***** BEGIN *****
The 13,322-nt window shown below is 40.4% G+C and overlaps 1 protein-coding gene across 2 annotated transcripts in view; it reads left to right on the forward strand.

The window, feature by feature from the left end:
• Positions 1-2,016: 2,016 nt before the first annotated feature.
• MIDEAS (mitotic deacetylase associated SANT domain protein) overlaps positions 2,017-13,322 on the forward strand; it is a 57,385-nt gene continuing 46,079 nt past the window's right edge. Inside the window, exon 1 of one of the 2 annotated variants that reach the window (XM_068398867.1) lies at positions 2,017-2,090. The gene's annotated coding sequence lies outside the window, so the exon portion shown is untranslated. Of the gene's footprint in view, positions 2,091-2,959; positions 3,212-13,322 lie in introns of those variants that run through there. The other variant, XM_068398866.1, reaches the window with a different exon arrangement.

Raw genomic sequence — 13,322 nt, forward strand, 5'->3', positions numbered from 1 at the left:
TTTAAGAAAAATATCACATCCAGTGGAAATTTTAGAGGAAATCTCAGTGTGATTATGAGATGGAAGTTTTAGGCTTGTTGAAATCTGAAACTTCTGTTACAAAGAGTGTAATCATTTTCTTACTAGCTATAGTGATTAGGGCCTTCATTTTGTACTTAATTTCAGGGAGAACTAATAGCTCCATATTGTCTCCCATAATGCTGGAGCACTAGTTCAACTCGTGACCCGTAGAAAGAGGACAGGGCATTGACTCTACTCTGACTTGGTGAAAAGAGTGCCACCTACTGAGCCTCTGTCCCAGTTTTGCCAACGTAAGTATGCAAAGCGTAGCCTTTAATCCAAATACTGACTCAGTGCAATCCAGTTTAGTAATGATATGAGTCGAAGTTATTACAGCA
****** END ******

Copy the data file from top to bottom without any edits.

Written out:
The 13,322-nt window shown below is 40.4% G+C and overlaps 1 protein-coding gene across 2 annotated transcripts in view; it reads left to right on the forward strand.

The window, feature by feature from the left end:
• Positions 1-2,016: 2,016 nt before the first annotated feature.
• MIDEAS (mitotic deacetylase associated SANT domain protein) overlaps positions 2,017-13,322 on the forward strand; it is a 57,385-nt gene continuing 46,079 nt past the window's right edge. Inside the window, exon 1 of one of the 2 annotated variants that reach the window (XM_068398867.1) lies at positions 2,017-2,090. The gene's annotated coding sequence lies outside the window, so the exon portion shown is untranslated. Of the gene's footprint in view, positions 2,091-2,959; positions 3,212-13,322 lie in introns of those variants that run through there. The other variant, XM_068398866.1, reaches the window with a different exon arrangement.

Raw genomic sequence — 13,322 nt, forward strand, 5'->3', positions numbered from 1 at the left:
TTTAAGAAAAATATCACATCCAGTGGAAATTTTAGAGGAAATCTCAGTGTGATTATGAGATGGAAGTTTTAGGCTTGTTGAAATCTGAAACTTCTGTTACAAAGAGTGTAATCATTTTCTTACTAGCTATAGTGATTAGGGCCTTCATTTTGTACTTAATTTCAGGGAGAACTAATAGCTCCATATTGTCTCCCATAATGCTGGAGCACTAGTTCAACTCGTGACCCGTAGAAAGAGGACAGGGCATTGACTCTACTCTGACTTGGTGAAAAGAGTGCCACCTACTGAGCCTCTGTCCCAGTTTTGCCAACGTAAGTATGCAAAGCGTAGCCTTTAATCCAAATACTGACTCAGTGCAATCCAGTTTAGTAATGATATGAGTCGAAGTTATTACAGCA